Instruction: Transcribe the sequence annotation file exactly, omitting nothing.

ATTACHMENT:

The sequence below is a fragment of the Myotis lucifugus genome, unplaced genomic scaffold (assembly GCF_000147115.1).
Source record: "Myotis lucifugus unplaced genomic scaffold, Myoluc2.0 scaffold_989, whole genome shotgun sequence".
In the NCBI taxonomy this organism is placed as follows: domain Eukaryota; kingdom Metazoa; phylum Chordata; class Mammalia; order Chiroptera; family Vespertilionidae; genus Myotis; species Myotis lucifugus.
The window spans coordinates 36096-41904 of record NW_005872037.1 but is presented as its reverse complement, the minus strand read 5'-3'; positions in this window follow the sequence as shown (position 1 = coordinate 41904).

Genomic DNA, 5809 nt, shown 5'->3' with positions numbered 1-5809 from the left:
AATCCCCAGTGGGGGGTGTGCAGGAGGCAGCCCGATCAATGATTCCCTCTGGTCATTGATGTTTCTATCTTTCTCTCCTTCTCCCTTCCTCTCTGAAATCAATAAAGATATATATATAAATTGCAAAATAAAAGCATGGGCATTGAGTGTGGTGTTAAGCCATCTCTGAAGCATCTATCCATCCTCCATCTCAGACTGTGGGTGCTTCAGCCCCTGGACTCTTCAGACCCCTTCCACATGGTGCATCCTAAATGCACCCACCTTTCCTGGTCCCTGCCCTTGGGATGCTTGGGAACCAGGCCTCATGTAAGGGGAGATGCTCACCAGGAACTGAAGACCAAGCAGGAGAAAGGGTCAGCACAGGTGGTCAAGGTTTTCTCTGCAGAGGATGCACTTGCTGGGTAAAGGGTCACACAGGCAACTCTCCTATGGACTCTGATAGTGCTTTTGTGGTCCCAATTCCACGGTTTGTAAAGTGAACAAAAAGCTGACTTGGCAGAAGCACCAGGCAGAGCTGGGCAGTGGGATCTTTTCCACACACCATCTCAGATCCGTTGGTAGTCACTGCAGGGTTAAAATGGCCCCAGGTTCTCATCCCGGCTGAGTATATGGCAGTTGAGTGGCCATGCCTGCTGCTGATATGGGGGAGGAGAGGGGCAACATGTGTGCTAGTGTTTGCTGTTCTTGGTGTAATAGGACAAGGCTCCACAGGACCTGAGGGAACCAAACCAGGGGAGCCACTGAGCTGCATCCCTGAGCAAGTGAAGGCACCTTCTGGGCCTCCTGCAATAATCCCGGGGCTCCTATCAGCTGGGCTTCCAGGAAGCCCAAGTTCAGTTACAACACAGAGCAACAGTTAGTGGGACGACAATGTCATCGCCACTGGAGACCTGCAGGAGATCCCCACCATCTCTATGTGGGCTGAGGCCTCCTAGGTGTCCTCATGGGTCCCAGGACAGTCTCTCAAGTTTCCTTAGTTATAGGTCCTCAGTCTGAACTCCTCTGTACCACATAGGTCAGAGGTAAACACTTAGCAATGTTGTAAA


The sequence below is a fragment of the Myotis lucifugus genome, unplaced genomic scaffold (assembly GCF_000147115.1).
Source record: "Myotis lucifugus unplaced genomic scaffold, Myoluc2.0 scaffold_989, whole genome shotgun sequence".
In the NCBI taxonomy this organism is placed as follows: domain Eukaryota; kingdom Metazoa; phylum Chordata; class Mammalia; order Chiroptera; family Vespertilionidae; genus Myotis; species Myotis lucifugus.
The window spans coordinates 36096-41904 of record NW_005872037.1 but is presented as its reverse complement, the minus strand read 5'-3'; positions in this window follow the sequence as shown (position 1 = coordinate 41904).

Genomic DNA, 5809 nt, shown 5'->3' with positions numbered 1-5809 from the left:
AATCCCCAGTGGGGGGTGTGCAGGAGGCAGCCCGATCAATGATTCCCTCTGGTCATTGATGTTTCTATCTTTCTCTCCTTCTCCCTTCCTCTCTGAAATCAATAAAGATATATATATAAATTGCAAAATAAAAGCATGGGCATTGAGTGTGGTGTTAAGCCATCTCTGAAGCATCTATCCATCCTCCATCTCAGACTGTGGGTGCTTCAGCCCCTGGACTCTTCAGACCCCTTCCACATGGTGCATCCTAAATGCACCCACCTTTCCTGGTCCCTGCCCTTGGGATGCTTGGGAACCAGGCCTCATGTAAGGGGAGATGCTCACCAGGAACTGAAGACCAAGCAGGAGAAAGGGTCAGCACAGGTGGTCAAGGTTTTCTCTGCAGAGGATGCACTTGCTGGGTAAAGGGTCACACAGGCAACTCTCCTATGGACTCTGATAGTGCTTTTGTGGTCCCAATTCCACGGTTTGTAAAGTGAACAAAAAGCTGACTTGGCAGAAGCACCAGGCAGAGCTGGGCAGTGGGATCTTTTCCACACACCATCTCAGATCCGTTGGTAGTCACTGCAGGGTTAAAATGGCCCCAGGTTCTCATCCCGGCTGAGTATATGGCAGTTGAGTGGCCATGCCTGCTGCTGATATGGGGGAGGAGAGGGGCAACATGTGTGCTAGTGTTTGCTGTTCTTGGTGTAATAGGACAAGGCTCCACAGGACCTGAGGGAACCAAACCAGGGGAGCCACTGAGCTGCATCCCTGAGCAAGTGAAGGCACCTTCTGGGCCTCCTGCAATAATCCCGGGGCTCCTATCAGCTGGGCTTCCAGGAAGCCCAAGTTCAGTTACAACACAGAGCAACAGTTAGTGGGACGACAATGTCATCGCCACTGGAGACCTGCAGGAGATCCCCACCATCTCTATGTGGGCTGAGGCCTCCTAGGTGTCCTCATGGGTCCCAGGACAGTCTCTCAAGTTTCCTTAGTTATAGGTCCTCAGTCTGAACTCCTCTGTACCACATAGGTCAGAGGTAAACACTTAGCAATGTTGTAAA